To achieve learning the learner is treated as an independent and self-directed learner, which includes taking into account the health care professionals' own educational needs, providing a comfortable climate for learning, and involving learners in the planning of the session [12].

Therefore, the aim of this study was to evaluate educational interventions based on adult learning theory in the critical care setting and their impact on the frequency of neurological assessment over time.

Research Design

Quasi-experimental, using one group, with before and after measurements performed to evaluate changes in performed neurological assessment in children cared for in a PICU.


A total of 60 health care staff (Reg.nurses n=30 and nurses aids n=30.) with theoretical knowledge and experience (range: 1-30 years) from critical care was offered education on neurological assessment of children in the PICU at a level one-trauma center. The PICU had eight beds and cared for children (0-18 years) with both medical and surgical conditions. The educational intervention was performed on three occasions during November 2012. All health care staff had taken an introduction course during the first year of employment, consisting of neurological assessment of children and clinical experience of care of children requiring intensive care.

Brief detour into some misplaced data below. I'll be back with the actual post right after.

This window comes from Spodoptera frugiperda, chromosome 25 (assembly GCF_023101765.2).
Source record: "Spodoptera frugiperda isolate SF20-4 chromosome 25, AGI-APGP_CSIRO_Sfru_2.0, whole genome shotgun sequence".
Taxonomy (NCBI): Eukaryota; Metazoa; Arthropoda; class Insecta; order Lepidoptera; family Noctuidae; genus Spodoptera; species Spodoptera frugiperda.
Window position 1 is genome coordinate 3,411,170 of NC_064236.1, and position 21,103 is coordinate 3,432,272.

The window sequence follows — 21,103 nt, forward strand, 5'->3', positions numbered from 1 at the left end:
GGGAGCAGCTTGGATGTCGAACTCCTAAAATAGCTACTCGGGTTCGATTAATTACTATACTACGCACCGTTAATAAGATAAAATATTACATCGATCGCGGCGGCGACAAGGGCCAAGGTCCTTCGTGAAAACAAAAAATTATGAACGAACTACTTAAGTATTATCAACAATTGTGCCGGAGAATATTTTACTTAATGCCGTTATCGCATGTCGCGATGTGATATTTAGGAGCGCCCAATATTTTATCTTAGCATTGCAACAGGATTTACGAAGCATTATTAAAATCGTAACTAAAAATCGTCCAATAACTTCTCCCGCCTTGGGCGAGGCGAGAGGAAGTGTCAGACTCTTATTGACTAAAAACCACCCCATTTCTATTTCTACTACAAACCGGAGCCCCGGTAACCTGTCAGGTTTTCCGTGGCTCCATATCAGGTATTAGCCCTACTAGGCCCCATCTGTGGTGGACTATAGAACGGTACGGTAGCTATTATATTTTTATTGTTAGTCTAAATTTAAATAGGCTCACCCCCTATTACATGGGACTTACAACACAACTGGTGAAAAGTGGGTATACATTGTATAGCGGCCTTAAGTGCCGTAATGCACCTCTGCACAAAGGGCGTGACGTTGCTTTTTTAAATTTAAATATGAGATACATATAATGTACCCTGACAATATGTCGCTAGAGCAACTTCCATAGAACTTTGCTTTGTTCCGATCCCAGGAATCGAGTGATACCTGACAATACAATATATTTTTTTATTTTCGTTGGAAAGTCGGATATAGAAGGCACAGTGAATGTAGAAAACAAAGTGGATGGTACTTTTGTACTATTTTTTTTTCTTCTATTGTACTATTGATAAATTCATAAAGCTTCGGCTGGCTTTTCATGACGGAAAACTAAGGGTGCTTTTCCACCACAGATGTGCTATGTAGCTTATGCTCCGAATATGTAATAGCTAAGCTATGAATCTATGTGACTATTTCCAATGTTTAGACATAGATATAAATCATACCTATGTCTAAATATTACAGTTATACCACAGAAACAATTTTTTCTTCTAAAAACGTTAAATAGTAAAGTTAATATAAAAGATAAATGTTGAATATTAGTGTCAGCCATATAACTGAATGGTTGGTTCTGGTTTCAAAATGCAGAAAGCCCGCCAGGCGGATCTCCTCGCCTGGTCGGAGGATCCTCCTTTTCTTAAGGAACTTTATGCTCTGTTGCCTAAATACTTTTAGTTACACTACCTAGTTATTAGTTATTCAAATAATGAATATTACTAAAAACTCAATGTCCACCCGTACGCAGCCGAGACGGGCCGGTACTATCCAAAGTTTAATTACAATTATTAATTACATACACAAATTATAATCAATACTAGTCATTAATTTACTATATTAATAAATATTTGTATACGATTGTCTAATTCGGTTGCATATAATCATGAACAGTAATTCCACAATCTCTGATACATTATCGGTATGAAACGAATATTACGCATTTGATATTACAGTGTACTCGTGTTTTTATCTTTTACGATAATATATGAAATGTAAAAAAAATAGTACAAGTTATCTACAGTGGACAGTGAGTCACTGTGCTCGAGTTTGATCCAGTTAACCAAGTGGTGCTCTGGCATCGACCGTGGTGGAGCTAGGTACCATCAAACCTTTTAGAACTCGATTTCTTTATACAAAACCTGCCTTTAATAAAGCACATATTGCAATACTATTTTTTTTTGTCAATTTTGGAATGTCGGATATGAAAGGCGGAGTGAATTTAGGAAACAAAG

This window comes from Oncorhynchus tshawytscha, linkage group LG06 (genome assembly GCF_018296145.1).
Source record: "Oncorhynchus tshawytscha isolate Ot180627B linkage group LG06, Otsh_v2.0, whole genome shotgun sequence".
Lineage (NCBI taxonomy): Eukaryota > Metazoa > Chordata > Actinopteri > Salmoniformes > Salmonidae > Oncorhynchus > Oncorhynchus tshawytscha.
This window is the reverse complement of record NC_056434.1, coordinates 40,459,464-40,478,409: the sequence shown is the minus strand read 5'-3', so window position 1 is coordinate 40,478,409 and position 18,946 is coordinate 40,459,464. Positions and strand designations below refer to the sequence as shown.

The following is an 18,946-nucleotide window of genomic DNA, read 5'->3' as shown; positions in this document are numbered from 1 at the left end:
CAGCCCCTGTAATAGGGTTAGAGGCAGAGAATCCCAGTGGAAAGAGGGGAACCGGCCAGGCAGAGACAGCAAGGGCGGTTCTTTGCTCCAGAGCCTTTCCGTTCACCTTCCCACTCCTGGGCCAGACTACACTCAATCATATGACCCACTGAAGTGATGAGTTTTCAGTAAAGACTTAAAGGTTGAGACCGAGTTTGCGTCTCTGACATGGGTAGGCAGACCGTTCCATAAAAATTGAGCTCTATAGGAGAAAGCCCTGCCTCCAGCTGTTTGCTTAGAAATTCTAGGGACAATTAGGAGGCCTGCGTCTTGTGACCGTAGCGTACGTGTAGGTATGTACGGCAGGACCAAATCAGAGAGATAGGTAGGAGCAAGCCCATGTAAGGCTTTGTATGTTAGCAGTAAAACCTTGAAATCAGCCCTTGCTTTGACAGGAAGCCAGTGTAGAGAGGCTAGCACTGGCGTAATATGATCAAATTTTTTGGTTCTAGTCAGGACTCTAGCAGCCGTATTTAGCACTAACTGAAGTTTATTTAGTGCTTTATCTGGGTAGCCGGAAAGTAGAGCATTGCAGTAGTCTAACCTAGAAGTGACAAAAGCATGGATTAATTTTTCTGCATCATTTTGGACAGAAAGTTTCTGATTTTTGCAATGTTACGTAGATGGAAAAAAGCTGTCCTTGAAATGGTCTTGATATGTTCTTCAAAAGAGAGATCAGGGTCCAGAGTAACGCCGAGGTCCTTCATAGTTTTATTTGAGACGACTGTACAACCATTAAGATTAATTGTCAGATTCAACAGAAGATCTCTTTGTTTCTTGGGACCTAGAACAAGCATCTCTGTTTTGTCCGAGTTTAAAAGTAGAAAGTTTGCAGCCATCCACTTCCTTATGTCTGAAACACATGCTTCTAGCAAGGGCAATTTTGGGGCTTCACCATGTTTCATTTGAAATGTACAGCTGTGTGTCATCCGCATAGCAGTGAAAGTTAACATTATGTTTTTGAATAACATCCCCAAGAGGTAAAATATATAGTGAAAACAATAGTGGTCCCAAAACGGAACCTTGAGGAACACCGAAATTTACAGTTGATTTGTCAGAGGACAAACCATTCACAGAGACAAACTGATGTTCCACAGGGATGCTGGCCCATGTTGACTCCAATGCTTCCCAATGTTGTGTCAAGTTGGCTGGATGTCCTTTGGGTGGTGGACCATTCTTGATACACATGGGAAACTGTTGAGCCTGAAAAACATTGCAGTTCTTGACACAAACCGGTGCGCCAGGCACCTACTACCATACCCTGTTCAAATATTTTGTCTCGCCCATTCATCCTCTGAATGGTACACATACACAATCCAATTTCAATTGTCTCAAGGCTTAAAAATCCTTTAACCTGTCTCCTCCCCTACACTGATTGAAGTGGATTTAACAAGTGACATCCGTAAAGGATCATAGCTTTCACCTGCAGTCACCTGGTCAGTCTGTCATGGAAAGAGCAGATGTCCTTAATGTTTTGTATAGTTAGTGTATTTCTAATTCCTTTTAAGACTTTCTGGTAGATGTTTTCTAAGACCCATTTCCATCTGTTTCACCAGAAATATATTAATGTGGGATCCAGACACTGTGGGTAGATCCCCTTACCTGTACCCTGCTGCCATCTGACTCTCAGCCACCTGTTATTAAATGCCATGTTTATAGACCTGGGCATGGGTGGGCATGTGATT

The educational session included one seminar lasting 1.5 hours on three occasions which was planned by the author. The author, with a pedagogical education and with clinical experience of critical care, conducted all sessions. The purpose of the session was to define neurological assessment (the how, when and why) for educated nursing staff in critical care with basic knowledge in neurological disorders in children and the regular assessment of vital signs, describe the role of the GCS and provide evidence to support the importance of detecting early signs of change in neurological performance. The educational intervention was planned with an adult learning theory, which included taking account of the health care professionals' own educational needs based in their knowledge and experience from critical care. This was evaluated at the beginning of each session by asking the staff what they wanted and needed to know in relation to neurological assessment; creating a comfortable learning climate and engaging in a dialog with the participants which involved the learners in the planning of the session; encouraging the learners to formulate their own learning goals in writing; and using actual cases from the clinical setting to visualize the learning objectives [1,11]. All this required a flexible teaching role with the focus on the participant's demands and not on the teacher's own specialized knowledge.